The unusual feature is that once the driver has moved the controller to 'full parallel' and the train has accelerated to the point where the switchgear is actually in full parallel, the driver can then move the master controller back to 'full series'. The traction switchgear will remain in 'full parallel' unless the driver moves the master controller from 'full series' to any position towards 'off'. Many drivers took advantage of this feature because it was more comfortable maintaining the downward pressure on the deadman's handle with the handle at the 6 o'clock position (the 'full series' position) rather than the 9 o'clock position (the 'full parallel' position).
In 1938 fifty-eight 'Standard Stock' trailers, originally built in 1927, were converted to operate with the 1938 Stock. These cars were renumbered 70513–70570. The first car withdrawn was 70550, as a result of damage sustained in an accident at Watford in 1962, and the last car, 70534, was withdrawn in 1973.
Isle of Wight
The only examples still in daily use are the six units that survive operating the Island Line service on the Isle of Wight, and allocated TOPS Class 483. Ten sets (nine serviceable; a total of twenty cars) were bought by Network SouthEast from London Underground in 1988.
According to an article in the October 2005 issue of Rail Professional, Island Line were paying "an eye-watering £140,000 a year" to lease the trains, meaning that "[s]ince privatisation, HSBC Rail has pocketed over £1m for leasing these relics that are effectively worthless."
After running many years in Network SouthEast (NSE) colours, the trains were repainted into 'dinosaur'[clarification needed] livery. However, as of mid-2008, all trains had been returned to an approximation of their original LT train red livery; albeit with yellow fronts, as per mainline regulations.
|'A' DM||'D' DM|
In addition, some other units survive in preservation, including cars from the first-built unit, which are preserved at the London Transport Museum Depot in Acton. The preserved sets have been restored into their original red liveries, one with an orange roof (Bakerloo line) and one with a grey roof (other lines). The LTM operates trips of its preserved four-car set for railtours around the LU system. The 1938 stock is also used for occasional filming work. Dates and times can be found at their website and people can sign up to receive the Museum's e-newsletter. A cab has been preserved at London Transport Museum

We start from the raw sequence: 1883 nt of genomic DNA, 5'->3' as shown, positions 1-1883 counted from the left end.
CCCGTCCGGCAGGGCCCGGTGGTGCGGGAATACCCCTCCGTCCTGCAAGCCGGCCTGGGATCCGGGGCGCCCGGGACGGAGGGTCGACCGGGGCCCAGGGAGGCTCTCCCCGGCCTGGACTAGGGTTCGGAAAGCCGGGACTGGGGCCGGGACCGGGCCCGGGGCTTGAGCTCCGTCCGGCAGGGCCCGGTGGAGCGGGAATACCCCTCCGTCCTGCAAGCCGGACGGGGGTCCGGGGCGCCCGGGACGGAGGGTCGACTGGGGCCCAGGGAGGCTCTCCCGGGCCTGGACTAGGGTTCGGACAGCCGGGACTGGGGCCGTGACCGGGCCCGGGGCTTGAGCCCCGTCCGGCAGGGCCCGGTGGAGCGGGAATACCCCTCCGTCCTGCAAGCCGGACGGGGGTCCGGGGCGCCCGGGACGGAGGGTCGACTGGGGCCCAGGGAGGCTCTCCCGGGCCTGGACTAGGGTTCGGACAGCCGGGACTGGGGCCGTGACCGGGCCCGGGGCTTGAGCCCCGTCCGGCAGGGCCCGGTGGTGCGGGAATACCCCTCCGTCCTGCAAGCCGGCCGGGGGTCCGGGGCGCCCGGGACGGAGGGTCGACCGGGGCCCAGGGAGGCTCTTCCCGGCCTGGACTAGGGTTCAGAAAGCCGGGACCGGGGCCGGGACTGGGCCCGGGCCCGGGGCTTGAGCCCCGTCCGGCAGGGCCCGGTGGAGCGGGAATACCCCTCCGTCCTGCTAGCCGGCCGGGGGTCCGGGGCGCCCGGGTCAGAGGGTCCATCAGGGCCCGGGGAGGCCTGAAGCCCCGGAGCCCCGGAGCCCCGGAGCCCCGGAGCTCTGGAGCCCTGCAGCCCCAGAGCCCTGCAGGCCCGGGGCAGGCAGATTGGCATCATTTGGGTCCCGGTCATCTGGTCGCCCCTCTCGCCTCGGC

- The Chronicles of Narnia: Prince Caspian (2008). The fantasy film features 1938 tube stock at the beginning and end of the film.
On 9 January 2013, 1938 tube stock appeared on a £1.28 British postage stamp as part of a set commemorating the 150th anniversary of the first London underground train journey. The stamp's captions read "Classic rolling stock" and "1938", with the caption's background in Bakerloo line colour.
- Not applicable to the Northern Line as trains are turned through 180 degrees each time they traverse the Kennington loop.
- Connor, Piers (1989). The 1938 Tube Stock. Harrow Weald: Capital Transport. p. 32. ISBN 1-85414-115-5.
- Hardy, Brian (2001). Underground Train File: Tube Stock 1933-1959. Harrow Weald: Capital Transport. pp. 68, 78–79. ISBN 1-85414-235-6.
- The two ends of most older style trams were identified as 'A' and 'B' (marked on the inside of the driving position). This was a reminder to the electrical maintenance staff to reverse the field connections at the 'B' end relative to those at the 'A' end.
- Although the driver can select 'full parallel' the switchgear itself only allows the mechanism to select the next step in the accelerating sequence once the train is moving fast enough.
- Randall, Chris (October 2005). "The Rail Professional Interview: Haydn Abbott - Angel Trains" (PDF). Rail Professional (103): 17. ISSN 1476-2196. Retrieved 6 November 2009.
- Department of the Environment: Railway Inspectorate (1976). Report on the Accident that occurred on 28 February 1975 at Moorgate Station. HMSO. ISBN 0-11-550398-6.. "PDF copy" (PDF). The Railways Archive.
- "Royal Mail celebrates 150 years of the London Underground" (Press release). Royal Mail. 8 January 2013. Retrieved 13 January 2013.
- Media related to London Underground 1938 Stock at Wikimedia Commons
- London Transport Museum Photographic Archive
- District Dave's London Underground Site -1938 Tube Stock photos
- Tubeprune - Rolling Stock Summary